When we visited Mr. Batista’s headquarters in Rio as part of the Johns Hopkins SAIS LASP study trip in March last year, the fortune he holds in his enterprises, the most valuable of which is OGX, Brazil’s largest private oil exploration company, was still worth an estimated $30 billion. Batista saw his wealth collapse by more than half shortly thereafter as investors lost confidence in his ability to deliver returns on his massive investments in natural resources and infrastructure leading OGX’s share price to plummet (more on Batista from our friends at Avenida América).
Mr. Mantega on the other hand, was repeatedly embarrassed, as he had to adjust his optimistic projections for Brazil’s annual GDP growth, downward several times, starting at more than 4 percent in the beginning of the year, ending at a meager 1 percent.
What is maybe most disturbing about this downward trend is that it continued despite the authorities unveiling significant measures to revive growth. An overvalued exchange rate, often presented by the government as the culprit for sluggish activity in the manufacturing sector, has come down significantly. Interest rates, once among the highest in the world have been cut by 5.25 percentage points since the second half of 2011 and are now only about 2 percentage points above inflation. The government even tried stimulating the economy by cutting payroll taxes for manufacturers as well as electricity tariffs – apparently to no avail as growth came in significantly lower in 2012 than the already disappointing 2.7 percent recorded in a less favorable environment the previous year.
Forecasts for 2013 are also being corrected downward. The IMF just moved its estimate from 4 percent to 3.5, which would be a lot better than last year, but still only average as the entire world economy (which includes a depressed Eurozone) is expected to grow at the same pace.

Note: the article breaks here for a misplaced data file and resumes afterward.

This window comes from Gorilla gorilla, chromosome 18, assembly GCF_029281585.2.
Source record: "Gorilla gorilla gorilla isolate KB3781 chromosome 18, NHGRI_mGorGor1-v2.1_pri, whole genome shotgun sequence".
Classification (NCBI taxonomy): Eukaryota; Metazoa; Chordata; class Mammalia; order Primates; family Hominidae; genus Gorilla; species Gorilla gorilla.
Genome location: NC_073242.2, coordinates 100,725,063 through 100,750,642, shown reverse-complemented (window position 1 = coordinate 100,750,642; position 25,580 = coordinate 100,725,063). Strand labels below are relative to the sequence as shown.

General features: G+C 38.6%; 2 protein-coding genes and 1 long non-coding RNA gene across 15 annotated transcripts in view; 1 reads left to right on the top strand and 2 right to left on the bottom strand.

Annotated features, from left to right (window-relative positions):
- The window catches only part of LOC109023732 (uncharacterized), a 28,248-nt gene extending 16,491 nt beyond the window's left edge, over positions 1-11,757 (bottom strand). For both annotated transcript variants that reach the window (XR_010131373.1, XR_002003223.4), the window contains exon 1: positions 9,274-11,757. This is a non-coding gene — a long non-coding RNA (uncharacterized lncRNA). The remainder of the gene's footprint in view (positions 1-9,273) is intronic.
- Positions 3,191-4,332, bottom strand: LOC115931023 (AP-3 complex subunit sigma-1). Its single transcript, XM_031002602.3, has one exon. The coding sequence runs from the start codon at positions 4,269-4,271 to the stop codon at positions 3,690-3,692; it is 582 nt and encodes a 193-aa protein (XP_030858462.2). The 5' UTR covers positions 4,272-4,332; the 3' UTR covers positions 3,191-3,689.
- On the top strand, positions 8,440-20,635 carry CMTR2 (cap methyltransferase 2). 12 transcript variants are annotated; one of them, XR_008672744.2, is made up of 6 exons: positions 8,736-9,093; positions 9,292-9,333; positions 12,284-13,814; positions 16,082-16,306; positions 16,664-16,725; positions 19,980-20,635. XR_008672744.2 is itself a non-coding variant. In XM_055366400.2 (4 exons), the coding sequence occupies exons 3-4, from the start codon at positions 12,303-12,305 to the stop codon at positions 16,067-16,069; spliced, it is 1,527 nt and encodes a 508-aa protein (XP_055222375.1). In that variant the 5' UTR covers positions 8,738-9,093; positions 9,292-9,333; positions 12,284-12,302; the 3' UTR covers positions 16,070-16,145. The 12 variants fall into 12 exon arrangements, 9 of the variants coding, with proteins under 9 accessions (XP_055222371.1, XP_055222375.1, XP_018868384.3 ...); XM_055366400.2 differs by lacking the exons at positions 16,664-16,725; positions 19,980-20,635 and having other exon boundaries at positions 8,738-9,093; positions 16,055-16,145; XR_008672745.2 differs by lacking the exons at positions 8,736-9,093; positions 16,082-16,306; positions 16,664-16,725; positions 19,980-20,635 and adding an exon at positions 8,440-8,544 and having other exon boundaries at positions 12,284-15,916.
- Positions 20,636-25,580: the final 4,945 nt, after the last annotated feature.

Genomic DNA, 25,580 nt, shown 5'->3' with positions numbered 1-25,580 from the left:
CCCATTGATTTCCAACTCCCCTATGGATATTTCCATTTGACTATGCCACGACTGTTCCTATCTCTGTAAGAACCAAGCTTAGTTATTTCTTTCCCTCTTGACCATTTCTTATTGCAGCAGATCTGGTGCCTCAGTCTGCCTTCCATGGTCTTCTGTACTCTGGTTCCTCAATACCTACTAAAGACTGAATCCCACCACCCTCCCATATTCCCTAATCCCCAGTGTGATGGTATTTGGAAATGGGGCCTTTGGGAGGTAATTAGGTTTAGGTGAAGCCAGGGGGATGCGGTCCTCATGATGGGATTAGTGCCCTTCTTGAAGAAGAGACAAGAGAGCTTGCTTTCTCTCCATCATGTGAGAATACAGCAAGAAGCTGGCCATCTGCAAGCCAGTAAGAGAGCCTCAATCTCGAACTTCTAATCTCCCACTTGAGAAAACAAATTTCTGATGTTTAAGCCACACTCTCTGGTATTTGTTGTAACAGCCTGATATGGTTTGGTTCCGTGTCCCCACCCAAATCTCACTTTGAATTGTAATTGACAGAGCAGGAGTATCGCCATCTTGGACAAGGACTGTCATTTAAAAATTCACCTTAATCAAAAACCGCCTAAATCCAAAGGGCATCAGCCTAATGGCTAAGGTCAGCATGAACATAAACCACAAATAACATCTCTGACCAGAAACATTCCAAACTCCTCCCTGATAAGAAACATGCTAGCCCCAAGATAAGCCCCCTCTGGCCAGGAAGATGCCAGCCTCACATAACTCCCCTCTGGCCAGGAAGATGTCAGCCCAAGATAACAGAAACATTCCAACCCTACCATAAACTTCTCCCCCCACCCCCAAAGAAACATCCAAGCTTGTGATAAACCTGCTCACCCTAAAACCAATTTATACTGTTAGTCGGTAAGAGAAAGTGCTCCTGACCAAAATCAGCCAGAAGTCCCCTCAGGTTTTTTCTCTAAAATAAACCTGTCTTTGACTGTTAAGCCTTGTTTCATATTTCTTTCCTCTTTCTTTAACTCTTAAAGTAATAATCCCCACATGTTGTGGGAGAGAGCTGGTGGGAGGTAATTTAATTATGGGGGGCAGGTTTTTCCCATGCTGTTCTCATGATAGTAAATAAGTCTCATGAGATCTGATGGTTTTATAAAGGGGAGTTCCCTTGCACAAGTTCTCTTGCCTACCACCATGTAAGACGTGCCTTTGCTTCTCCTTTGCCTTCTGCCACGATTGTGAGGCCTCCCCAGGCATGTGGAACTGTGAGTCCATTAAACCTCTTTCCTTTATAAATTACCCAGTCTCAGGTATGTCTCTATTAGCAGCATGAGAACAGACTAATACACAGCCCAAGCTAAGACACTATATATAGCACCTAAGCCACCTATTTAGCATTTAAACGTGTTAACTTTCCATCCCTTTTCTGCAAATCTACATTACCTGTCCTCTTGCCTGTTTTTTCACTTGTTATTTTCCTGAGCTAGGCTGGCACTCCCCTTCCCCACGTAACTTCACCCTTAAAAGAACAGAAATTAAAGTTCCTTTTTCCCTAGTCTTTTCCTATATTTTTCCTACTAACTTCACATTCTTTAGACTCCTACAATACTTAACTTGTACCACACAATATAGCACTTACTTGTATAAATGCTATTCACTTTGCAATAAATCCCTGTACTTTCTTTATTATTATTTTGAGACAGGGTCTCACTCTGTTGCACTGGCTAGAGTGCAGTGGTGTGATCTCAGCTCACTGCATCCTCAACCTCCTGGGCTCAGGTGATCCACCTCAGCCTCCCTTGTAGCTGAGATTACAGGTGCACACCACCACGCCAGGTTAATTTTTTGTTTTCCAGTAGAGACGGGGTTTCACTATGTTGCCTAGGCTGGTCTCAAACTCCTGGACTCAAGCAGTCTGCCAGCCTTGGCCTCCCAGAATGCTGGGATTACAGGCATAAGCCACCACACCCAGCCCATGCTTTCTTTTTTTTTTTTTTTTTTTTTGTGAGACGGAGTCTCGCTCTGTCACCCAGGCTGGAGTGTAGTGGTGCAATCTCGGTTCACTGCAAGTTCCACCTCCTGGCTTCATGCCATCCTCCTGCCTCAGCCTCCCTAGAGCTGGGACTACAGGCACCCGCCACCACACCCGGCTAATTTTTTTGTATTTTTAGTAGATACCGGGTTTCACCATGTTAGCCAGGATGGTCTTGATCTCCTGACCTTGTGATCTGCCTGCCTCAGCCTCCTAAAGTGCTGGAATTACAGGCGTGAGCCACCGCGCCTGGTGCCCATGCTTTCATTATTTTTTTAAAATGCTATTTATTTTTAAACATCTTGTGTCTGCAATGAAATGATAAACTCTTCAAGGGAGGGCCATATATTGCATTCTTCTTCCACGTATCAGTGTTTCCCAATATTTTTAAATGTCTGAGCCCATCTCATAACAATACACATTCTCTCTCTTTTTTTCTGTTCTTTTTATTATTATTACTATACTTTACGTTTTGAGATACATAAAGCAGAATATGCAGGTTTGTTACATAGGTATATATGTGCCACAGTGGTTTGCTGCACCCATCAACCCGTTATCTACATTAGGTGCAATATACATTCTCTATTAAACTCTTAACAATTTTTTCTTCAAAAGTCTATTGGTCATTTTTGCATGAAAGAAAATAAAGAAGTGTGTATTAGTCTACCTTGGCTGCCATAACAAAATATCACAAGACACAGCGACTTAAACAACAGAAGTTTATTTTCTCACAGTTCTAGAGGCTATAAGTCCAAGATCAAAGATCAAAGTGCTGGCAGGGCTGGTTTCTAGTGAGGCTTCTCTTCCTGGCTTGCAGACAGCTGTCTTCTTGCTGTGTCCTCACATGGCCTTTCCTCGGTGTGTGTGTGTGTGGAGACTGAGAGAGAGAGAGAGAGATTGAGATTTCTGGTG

Given her poor record on the economy, The Economist has called on President Dilma Rousseff to overhaul her economic team beginning with sacking Mr. Mantega.
Deus não mais é brasileiro?
So what is the matter with Brazil? The best explanation seems to be that the previous drivers of growth have simply run out of steam and new drivers are failing to take their place. Brazil’s boom throughout most of the 2000s was driven primarily by two factors: high commodity prices combined with expanding production of these commodities and increased consumer spending of a growing middle class.
While prices of commodity exports remain high, they are no longer rising. And while the middle class might still be expanding, the country appears to be going through the backside of a credit cycle as consumers are using more of their income to pay off the loans with which many had bought their first cars and refrigerators.
E agora José? – What to do now
The good news for Brazil is that, while we might not be able to help Mr. Batista’s business fortunes, we probably know how to tackle the bottlenecks that are constraining the country’s potential growth. Structural reforms, in particular tax reform (simplifying the tax code, broadening the base, lowering some rates) and labor market reform as well as crucial infrastructure upgrades have been on the agenda for many years. However, the only area the government is addressing so far is infrastructure, which is being ramped up in preparation for the 2014 World Cup. While to government is clearly making an effort here, even breaking leftist taboos by privatizing some airports, things are progressing at a painfully slow pace.
Overall, the country needs to begin a transition from a model of economic growth driven by commodity exports and consumption to one fueled by investment. To achieve this, the government will need to finally address the infamous Custo Brasil, the high cost of doing business in Brazil. Otherwise the lackluster growth of the present might well continue and Brazil will remain once again the country of the future.
Cornelius Fleischhaker is currently an Analyst at the International Monetary Fund.